Indeed, the handful of rising powers with irredentist ambitions in their neighborhoods — China, as well as India, Turkey, and others — have been exhibiting signs of frustration with Vladimir Putin’s handling of the conflict for some time. By September 2022, the Kremlin had been warning for months that any threat to its sovereign territory would force it to use all the means at its disposal in self-defense, including nuclear weapons, when it illegally annexed four Ukrainian oblasts Russia did not even fully control. The enlargement of what Russia regarded as its sovereign territory didn’t intimidate anyone into backing down, and the futility of it all irritated Russia’s tacit backers. Their prestige, too, was in some ways bound up with the Russian war effort. And Russia had suddenly compounded its failures on Ukraine’s battlefields with its humiliating inability to terrorize Ukraine’s supporters into submission.

China’s supposed peace overture is also likely a product of its increasing unease with how its junior partner in Eurasia has prosecuted the conflict, to say nothing of the implications a Ukrainian victory would have for its own ambitions. “Beijing’s peace diplomacy may also be aimed at helping Russia find a way out of the conflict that would avoid disaster for the Putin regime,” the Financial Times reported. Beijing cannot dictate the terms of an armistice to Putin if Putin is not dependent upon China for economic and material support. If, however, the Kremlin tethers itself to Xi Jinping’s purse strings, Moscow is likely to find that the arrangement comes at a cost.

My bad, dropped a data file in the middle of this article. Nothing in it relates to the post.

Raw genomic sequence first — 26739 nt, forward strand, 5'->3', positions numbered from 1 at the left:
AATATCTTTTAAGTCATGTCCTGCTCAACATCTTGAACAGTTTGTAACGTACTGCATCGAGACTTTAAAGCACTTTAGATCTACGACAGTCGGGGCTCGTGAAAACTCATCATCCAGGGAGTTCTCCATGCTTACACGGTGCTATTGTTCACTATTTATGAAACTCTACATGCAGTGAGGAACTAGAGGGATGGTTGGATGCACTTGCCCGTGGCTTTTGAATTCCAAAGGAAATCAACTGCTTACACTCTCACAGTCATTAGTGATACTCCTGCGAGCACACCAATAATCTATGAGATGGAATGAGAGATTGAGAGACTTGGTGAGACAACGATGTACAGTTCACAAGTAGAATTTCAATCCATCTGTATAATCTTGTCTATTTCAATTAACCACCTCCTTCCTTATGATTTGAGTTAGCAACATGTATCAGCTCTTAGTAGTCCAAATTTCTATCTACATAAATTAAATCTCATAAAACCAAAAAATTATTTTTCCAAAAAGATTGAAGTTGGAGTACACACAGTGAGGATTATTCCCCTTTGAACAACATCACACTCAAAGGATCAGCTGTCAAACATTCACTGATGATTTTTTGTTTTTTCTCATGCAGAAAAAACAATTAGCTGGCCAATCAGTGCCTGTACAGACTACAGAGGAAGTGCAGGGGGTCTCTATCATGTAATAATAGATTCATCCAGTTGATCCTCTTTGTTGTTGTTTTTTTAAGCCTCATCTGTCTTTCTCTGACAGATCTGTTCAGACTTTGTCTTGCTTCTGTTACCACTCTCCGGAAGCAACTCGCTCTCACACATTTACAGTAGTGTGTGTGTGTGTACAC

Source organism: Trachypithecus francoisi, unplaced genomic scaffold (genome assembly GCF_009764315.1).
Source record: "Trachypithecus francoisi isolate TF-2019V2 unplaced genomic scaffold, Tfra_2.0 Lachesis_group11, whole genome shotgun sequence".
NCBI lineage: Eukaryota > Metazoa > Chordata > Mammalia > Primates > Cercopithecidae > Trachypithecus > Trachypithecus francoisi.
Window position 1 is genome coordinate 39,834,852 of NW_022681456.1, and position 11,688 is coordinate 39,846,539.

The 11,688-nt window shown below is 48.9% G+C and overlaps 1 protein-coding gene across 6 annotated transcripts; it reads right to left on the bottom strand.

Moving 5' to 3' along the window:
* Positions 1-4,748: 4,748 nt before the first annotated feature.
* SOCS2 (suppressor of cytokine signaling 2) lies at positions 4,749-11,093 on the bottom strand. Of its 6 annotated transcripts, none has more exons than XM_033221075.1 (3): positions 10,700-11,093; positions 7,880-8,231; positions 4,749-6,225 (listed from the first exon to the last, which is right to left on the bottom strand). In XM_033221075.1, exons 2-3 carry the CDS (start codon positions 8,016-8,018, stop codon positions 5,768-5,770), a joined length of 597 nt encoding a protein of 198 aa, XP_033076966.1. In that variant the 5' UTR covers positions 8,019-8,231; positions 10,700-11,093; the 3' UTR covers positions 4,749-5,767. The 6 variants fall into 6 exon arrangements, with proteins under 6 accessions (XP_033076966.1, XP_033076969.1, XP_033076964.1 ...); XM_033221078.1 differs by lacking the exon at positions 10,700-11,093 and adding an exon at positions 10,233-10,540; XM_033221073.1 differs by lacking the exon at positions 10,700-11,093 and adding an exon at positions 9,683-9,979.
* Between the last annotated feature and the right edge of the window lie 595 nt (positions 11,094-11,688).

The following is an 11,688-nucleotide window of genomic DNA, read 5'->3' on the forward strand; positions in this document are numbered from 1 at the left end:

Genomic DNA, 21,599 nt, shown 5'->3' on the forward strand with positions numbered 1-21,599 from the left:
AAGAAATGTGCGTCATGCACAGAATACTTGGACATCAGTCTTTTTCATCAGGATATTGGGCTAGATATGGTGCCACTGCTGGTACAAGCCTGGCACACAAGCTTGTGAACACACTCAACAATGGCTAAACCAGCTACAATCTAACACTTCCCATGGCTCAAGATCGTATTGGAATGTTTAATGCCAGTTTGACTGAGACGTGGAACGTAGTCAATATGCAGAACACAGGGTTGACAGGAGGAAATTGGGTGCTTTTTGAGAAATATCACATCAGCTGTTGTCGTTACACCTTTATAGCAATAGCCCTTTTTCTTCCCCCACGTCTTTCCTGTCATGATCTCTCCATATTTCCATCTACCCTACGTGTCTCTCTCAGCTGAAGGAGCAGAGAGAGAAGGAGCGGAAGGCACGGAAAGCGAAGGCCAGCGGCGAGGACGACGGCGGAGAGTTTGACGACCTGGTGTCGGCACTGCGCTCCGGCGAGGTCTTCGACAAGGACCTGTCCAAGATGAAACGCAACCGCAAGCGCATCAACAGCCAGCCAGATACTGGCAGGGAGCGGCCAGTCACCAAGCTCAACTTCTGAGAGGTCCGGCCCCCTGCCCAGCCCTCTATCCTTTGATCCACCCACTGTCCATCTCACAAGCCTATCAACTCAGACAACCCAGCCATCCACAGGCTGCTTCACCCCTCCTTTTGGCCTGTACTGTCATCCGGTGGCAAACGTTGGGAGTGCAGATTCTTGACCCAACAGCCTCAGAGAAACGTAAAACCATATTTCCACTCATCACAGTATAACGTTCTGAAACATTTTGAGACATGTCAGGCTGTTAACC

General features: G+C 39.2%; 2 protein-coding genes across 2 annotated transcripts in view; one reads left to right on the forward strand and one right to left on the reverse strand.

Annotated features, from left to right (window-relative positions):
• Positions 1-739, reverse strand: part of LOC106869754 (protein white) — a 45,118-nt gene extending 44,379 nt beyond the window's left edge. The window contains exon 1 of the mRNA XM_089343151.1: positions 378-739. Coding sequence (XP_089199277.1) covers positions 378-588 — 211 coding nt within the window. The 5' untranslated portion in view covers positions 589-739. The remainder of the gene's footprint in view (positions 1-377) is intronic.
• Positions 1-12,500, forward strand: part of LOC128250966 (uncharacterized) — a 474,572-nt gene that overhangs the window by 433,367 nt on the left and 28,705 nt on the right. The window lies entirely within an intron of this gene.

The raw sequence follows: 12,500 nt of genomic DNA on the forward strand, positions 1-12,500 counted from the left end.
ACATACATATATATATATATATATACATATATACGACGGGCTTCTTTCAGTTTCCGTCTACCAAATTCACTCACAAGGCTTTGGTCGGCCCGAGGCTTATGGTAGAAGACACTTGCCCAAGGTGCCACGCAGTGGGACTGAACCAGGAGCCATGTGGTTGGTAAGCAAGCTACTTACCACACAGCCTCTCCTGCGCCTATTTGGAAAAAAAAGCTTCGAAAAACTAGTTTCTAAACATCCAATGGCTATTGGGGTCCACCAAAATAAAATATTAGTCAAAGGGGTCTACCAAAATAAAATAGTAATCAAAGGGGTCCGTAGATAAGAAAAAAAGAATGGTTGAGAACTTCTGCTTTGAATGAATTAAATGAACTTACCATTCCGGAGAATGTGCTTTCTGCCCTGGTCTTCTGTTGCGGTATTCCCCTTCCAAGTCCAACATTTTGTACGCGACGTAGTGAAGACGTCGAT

Beijing is not in the business of being embarrassed. Certainly not by what it regards as its future satrapies, which are too besotted with their glorious pasts to recognize the inevitability of their future servility. China will certainly not have its methodically planned ambitions for its own territorial expansion derailed by an actor as heedless as Putin. Ukraine’s supporters may be losing their patience for Russia’s war of choice, but they’re not alone.


*NOAH ROTHMAN is a senior writer at National Review. He is the author of THE RISE OF THE NEW PURITANS: Fighting Back against Progressives’ War on Fun and Unjust: Social Justice and the Unmaking of America.